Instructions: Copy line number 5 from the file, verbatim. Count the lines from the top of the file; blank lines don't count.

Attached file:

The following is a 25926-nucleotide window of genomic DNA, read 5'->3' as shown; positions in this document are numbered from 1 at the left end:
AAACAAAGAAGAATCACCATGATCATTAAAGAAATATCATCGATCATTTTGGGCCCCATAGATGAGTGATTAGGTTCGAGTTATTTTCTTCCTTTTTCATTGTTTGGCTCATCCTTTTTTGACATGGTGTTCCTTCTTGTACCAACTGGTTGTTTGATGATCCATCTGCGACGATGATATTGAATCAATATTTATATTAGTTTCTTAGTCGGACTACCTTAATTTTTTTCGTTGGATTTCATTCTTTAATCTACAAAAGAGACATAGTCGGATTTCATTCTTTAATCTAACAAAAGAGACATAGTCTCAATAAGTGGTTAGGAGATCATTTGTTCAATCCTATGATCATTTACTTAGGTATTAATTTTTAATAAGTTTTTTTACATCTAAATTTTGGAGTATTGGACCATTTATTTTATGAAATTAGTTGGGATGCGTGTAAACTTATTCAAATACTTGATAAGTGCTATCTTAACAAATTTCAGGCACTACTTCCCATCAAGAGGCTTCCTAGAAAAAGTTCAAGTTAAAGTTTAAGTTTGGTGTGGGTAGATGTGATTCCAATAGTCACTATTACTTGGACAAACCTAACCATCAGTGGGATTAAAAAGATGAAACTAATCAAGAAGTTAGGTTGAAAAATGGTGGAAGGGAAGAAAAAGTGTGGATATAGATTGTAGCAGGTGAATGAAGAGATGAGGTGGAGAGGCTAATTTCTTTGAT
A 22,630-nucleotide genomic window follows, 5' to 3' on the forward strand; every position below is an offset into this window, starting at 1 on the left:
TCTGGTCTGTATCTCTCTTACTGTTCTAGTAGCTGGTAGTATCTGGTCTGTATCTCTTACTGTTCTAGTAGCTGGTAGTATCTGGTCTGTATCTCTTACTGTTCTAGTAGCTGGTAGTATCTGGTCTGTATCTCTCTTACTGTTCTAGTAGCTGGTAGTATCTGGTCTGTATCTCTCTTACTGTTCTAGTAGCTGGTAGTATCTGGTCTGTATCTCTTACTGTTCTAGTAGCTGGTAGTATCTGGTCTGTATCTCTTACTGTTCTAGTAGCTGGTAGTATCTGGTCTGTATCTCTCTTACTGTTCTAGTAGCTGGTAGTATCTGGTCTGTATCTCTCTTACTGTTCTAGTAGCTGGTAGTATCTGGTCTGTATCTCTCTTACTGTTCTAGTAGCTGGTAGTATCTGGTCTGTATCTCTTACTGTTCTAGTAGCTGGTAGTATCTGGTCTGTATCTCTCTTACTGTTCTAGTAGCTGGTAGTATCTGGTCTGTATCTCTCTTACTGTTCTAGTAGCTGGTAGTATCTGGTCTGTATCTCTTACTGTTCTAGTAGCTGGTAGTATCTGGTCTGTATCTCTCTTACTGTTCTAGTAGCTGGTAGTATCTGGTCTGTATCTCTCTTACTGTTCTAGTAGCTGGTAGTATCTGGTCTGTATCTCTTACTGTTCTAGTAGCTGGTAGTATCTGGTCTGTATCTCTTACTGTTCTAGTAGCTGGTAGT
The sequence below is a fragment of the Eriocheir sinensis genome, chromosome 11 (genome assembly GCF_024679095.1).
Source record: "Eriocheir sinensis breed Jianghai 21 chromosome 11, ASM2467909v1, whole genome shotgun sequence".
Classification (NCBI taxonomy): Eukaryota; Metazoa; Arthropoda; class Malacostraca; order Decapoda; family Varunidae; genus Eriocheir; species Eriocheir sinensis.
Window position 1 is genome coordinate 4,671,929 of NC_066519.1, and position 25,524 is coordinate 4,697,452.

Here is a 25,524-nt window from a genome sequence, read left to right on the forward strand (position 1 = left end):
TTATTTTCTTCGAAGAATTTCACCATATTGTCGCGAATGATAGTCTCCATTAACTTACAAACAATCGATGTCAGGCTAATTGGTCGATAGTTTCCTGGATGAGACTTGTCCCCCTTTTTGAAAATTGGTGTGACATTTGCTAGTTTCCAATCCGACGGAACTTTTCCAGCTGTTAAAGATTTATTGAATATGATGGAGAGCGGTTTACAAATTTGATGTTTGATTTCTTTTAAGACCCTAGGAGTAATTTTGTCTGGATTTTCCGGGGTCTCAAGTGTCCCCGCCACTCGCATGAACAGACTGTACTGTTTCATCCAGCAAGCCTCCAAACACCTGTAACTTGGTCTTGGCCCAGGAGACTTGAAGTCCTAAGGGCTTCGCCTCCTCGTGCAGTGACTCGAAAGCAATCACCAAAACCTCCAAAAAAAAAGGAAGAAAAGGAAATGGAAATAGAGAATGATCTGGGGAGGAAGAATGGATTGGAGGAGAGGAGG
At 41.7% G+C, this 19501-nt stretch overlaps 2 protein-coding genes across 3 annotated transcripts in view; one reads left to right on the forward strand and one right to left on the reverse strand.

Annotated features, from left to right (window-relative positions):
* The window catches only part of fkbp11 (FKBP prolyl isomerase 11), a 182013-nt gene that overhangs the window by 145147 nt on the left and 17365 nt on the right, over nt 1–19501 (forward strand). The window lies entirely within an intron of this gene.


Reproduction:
The sequence below is a fragment of the Eriocheir sinensis genome, chromosome 11 (genome assembly GCF_024679095.1).